Some facts for you;

  • UBS, the ‘financial services’ company, have been fined $1.5 bn for rigging markets.
  • HSBC have been fined $1.9 bn for laundering money from drug cartels.
  • The new Governor of the Bank of England will be paid an additional £250,000 per year to cover his housing costs.
  • Over the next 20 years there will be 232,000 new households formed each year in the UK
  • In the middle of 2012 mortgage lenders lend half as much money in mortgages as they did in the same time in 2007
  • Private house builders built under 100,000 new houses in 2011
  • UK companies currently have cash reserves of over £700 billion

What does this all add up to?

Evidently there are deep problems in the UK banking industry and the UK house building industry.

Mortgage lenders are less keen to lend. Here is a graph of the amount of money lent for mortgages in the UK over the past 5 years;

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Not only has there been a dramatic decline in the amount that is being lent for mortgages, there appears to be some stablization. We seem to be in a new equilibrium, a new normal. There is just a lot less money being lent out to people to buy houses.

This is having the expect impact on house building. Here is a chart of the number of houses that were build by private house builders (i.e. by private businesses not by housing associations or councils);

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Again, we see a dramatic reduction in the numbers, and an apparent stablization of the numbers. This appears to be the new normal. Less money being lent out, fewer homes being built. Here is a chart showing the two trends together;

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There is little prospect of any of this improving. As Robert Peston, the BBC’s Business Editor, recently wrote;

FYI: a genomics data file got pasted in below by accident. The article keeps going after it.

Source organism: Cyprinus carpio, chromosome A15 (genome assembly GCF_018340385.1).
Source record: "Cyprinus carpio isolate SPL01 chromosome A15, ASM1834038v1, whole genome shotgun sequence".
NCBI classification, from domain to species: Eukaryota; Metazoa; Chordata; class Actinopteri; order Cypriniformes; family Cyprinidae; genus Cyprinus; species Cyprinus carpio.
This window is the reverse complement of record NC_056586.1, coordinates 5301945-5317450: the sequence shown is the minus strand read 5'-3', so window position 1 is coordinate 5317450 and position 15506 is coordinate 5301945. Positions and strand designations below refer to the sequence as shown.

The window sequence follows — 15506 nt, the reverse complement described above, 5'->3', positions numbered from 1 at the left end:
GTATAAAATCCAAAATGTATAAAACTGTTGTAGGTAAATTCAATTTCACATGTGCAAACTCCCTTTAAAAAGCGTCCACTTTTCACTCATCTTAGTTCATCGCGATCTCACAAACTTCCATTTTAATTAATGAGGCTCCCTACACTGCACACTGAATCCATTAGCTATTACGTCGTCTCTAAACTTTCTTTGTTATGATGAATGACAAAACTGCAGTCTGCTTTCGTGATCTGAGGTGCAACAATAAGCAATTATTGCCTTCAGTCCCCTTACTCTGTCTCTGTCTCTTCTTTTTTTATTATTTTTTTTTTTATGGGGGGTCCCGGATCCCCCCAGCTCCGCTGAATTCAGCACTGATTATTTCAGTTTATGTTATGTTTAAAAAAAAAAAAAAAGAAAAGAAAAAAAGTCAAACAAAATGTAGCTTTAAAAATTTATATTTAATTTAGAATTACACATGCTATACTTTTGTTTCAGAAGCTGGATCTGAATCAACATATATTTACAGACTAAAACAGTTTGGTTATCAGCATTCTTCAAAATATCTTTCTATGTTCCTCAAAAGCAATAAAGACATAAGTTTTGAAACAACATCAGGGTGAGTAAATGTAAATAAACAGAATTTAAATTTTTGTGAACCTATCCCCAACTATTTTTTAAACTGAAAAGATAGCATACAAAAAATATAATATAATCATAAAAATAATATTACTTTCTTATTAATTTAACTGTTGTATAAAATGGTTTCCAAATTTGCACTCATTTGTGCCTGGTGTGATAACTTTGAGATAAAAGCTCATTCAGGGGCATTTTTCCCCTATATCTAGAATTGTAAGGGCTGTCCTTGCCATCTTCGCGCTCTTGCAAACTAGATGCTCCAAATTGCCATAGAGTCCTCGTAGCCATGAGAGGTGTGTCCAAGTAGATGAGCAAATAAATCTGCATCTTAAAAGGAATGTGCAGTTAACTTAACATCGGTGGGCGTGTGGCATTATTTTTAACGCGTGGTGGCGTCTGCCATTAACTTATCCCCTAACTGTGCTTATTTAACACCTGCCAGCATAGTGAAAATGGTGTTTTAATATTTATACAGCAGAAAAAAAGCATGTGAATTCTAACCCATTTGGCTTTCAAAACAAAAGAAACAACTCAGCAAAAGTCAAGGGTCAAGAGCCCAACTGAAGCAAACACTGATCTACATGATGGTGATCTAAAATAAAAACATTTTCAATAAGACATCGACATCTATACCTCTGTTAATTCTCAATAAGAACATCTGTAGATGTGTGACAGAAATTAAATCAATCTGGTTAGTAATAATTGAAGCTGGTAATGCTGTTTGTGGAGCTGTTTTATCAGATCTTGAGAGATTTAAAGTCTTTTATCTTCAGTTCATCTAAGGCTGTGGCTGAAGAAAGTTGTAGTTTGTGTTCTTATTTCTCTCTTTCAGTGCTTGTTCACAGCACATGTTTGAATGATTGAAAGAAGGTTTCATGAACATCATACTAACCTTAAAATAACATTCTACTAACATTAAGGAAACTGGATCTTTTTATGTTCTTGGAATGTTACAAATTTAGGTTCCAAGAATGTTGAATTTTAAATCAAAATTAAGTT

“Banks are trying to shrink the loans and investments on their balance sheets, relative to the capital they hold as protection against losses.”

A similar movement is taking place in the house building industry. Taylor Wimpey, one of the largest house builders in the UK, said in their annual report;

“we continue to prioritise margin performance ahead of volume growth”

This is understandable. As a trade publication put it,

It has been a long road back, but the UK house-building sector is finally starting to make money again. The top 20 house builders have returned a healthy aggregate profit in 2012 of £538.7m – four years ago, they lost almost £4bn. In 2008, as the housing bubble burst spectacularly, the house-building sector imploded with such force that the survival of many of its biggest names seemed unlikely.

This chart shows this return from the brink (data from here). It shows the combined profits of the 5 largest house builders in the UK and quite how badly they were doing a few years ago.

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The sector is now making profits, although modest ones. However, they are doing so through a model that focuses on getting large profit margins through building (relatively) small numbers of houses.

For the country, this is a terrible equilibrium to have hit upon. We are not building enough houses to keep up with the number of new households being formed. We are not building anywhere near enough houses. The longer we build too few houses the harder it will be to build enough houses for these households.

The irony is that if policy makers could come up with a clever investment vehicle to fund the building of these new homes it would be exactly the kind of thing that non-financial corporations would be interest in investing in, and this in turn would be exactly the kind of thing that would stimulate growth in the economy.